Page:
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Wool-derived keratin dressings versus usual care dressings for treatment of slow-healing venous leg ulceration: study protocol for a randomised controlled trial (Keratin4VLU)
  1. Andrew Jull1,2,
  2. Angela Wadham2,
  3. Chris Bullen2,
  4. Varsha Parag2,
  5. Jill Waters2
  1. 1 School of Nursing, University of Auckland, Auckland, New Zealand
  2. 2 National Institute for Health Innovation, University of Auckland, Auckland, New Zealand
  1. Correspondence to Professor Andrew Jull; a.jull{at}auckland.ac.nz

Abstract

Introduction Keratins, filament-forming proteins found in vertebrate epithelium, are downregulated in slow-healing venous leg ulcers (VLU) compared with normal-healing VLU. Laboratory and animal model research has suggested exogenous keratins increase expression of endogenous keratins. A non-randomised controlled trial of an exogenous keratin dressing reported increased healing in slow-healing VLU. To date, no randomised controlled trial has been done to verify these promising findings.

Methods and analysis The Keratin4VLU trial is a single-blind, pragmatic, parallel group, randomised controlled trial of keratin dressings compared with usual care non-medicated dressings in patients with VLU where either (1) the ulcer area is greater than 5 cm2, (2) the ulcer has been present for more than 26 weeks or (3) both. All patients will receive compression therapy. The primary outcome is the proportion of patients with healed VLU at 24 weeks after randomisation as adjudicated by blinded review of an ulcer photograph. Secondary outcomes are time to healing, estimated change in ulcer area, change in health-related quality of life, agreement between blinded and unblinded assessors and adverse events. The analysis will be intention-to-treat on the primary and secondary outcomes (excepting health-related quality of life).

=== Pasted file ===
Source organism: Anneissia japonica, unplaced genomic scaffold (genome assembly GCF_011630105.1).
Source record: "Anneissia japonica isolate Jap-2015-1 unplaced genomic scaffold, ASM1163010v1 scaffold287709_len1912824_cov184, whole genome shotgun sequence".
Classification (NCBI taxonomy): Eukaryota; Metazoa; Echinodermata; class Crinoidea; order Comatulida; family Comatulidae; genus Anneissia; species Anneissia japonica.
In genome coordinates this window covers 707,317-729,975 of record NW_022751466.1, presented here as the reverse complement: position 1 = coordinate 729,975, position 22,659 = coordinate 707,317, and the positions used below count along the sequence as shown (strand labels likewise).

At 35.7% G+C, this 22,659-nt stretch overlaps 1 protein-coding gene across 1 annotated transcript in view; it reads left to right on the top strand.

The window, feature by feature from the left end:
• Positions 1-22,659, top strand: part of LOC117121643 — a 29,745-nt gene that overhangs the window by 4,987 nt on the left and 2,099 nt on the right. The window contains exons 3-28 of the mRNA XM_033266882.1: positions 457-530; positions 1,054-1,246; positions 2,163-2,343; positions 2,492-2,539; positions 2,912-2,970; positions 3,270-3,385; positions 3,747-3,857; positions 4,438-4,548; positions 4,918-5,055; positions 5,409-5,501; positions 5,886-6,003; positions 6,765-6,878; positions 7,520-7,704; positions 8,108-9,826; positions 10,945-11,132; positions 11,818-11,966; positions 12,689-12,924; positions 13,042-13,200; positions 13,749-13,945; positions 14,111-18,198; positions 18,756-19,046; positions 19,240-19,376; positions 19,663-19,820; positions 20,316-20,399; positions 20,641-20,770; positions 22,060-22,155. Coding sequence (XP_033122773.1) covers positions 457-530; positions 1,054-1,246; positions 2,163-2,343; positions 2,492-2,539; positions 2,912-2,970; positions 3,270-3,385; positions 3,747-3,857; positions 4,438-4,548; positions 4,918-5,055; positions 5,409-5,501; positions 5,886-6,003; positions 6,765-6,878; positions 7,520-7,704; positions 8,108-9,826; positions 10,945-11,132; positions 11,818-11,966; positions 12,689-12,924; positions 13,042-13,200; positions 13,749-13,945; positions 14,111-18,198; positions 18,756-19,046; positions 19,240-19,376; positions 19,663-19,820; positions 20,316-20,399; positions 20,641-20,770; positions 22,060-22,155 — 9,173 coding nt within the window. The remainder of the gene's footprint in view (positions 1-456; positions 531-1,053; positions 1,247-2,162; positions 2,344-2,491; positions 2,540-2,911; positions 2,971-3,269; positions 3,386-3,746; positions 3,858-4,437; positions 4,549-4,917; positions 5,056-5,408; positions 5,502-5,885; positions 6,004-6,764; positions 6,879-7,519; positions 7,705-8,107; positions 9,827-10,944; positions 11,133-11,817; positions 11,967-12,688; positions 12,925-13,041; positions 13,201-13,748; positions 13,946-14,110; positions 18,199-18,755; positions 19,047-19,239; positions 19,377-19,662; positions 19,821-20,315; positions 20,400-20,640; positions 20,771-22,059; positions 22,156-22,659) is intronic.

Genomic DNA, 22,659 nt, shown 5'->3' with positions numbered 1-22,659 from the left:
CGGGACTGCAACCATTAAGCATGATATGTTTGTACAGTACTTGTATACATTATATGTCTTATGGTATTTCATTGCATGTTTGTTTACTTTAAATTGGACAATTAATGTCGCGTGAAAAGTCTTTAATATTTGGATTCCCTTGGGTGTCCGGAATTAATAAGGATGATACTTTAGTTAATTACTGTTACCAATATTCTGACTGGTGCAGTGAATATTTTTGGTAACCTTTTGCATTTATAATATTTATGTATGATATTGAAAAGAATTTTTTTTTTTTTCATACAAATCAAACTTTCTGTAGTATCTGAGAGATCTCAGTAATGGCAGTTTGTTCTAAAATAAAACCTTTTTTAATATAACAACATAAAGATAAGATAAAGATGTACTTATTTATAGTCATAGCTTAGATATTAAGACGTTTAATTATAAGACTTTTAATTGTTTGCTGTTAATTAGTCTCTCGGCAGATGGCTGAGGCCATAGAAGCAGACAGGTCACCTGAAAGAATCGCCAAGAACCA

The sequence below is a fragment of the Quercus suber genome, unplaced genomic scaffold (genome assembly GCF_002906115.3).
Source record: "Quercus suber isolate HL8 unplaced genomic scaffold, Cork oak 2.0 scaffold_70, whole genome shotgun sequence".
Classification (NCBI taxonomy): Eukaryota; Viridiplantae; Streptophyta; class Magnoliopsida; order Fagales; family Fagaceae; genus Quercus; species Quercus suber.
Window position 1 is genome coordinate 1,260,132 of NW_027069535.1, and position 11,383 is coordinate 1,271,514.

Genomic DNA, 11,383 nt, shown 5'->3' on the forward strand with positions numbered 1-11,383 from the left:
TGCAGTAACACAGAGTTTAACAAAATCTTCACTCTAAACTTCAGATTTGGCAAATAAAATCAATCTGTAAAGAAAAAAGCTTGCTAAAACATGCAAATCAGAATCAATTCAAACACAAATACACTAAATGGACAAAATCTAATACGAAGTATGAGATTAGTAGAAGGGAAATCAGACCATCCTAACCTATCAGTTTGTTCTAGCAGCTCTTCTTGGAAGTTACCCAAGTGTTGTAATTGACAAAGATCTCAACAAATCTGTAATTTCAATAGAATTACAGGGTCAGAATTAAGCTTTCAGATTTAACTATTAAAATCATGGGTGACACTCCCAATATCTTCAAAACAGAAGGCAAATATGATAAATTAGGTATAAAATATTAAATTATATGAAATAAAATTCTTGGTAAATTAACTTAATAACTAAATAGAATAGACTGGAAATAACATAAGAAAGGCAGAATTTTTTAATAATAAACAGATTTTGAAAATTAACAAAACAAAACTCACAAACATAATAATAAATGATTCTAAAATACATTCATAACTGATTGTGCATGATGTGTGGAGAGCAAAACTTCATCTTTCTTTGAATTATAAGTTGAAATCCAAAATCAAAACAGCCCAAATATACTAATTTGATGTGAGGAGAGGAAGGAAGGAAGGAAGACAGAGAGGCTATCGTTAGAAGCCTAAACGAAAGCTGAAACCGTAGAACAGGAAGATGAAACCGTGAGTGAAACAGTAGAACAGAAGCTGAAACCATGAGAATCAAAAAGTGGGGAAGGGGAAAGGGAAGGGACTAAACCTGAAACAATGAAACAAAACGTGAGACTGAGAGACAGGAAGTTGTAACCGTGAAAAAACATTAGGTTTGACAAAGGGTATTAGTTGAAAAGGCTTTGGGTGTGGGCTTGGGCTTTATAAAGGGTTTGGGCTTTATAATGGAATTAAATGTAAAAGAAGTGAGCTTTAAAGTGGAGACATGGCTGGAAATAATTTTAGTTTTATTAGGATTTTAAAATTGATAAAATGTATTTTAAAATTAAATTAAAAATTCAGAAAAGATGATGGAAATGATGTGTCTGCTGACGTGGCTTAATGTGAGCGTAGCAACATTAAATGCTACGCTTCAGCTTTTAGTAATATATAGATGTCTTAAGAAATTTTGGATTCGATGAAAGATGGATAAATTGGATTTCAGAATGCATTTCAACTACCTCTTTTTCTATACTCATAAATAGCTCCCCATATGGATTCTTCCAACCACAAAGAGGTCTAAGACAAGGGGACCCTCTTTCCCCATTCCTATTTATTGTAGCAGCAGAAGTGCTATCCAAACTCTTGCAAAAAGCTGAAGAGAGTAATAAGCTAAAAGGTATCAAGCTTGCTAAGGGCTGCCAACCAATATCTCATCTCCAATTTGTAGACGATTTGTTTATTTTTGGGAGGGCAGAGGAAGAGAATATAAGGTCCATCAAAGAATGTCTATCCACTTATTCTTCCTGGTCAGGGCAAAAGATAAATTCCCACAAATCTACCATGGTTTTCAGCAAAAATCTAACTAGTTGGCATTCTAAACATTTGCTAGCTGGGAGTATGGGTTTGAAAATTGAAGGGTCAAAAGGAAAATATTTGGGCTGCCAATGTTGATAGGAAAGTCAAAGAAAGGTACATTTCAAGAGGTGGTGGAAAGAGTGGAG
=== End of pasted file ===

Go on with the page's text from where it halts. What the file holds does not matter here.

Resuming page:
Ethics and dissemination The Keratin4VLU trial received ethical approval from the Northern A Health and Disability Ethics Committee. We plan to publish the results within 1 year of trial completion and will include the results on the trial registration page.

Trial registration number NCT02896725; Pre-results.

  • venous leg ulcer
  • skin substitutes
  • keratin
  • bandages and dressings
  • wound healing

This is an Open Access article distributed in accordance with the Creative Commons Attribution Non Commercial (CC BY-NC 4.0) license, which permits others to distribute, remix, adapt, build upon this work non-commercially, and license their derivative works on different terms, provided the original work is properly cited and the use is non-commercial. See: http://creativecommons.org/licenses/by-nc/4.0/

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Footnotes

  • Contributors AJ is the principal investigator, led all stages of the design development, grant application and protocol development. AJ drafted the manuscript. AW, CB, VP and JW all contributed to the study design, grant application and protocol development. All authors edited the draft manuscript and approved the manuscript for submission.

  • Funding This trial is funded by a project grant (16/135) from the Health Research Council of New Zealand (www.hrc.govt.nz). The keratin dressing is supplied by Keraplast Technologies.

  • Disclaimer Neither the Health Research Council nor Keraplast Technologies have any role in the conduct and analysis of the trial nor will they have any role in the interpretation or decision to publish the findings from the trial.

  • Competing interests None declared.

  • Patient consent Obtained.

  • Ethics approval Ethical approval for the trial was obtained on 21 September 2016 from the Northern A Health and Disability Ethics Committee (Reference 16/NTA/142) by the trial coordinating centre (National Institute for Health Innovation).

  • Provenance and peer review Not commissioned; externally peer reviewed.

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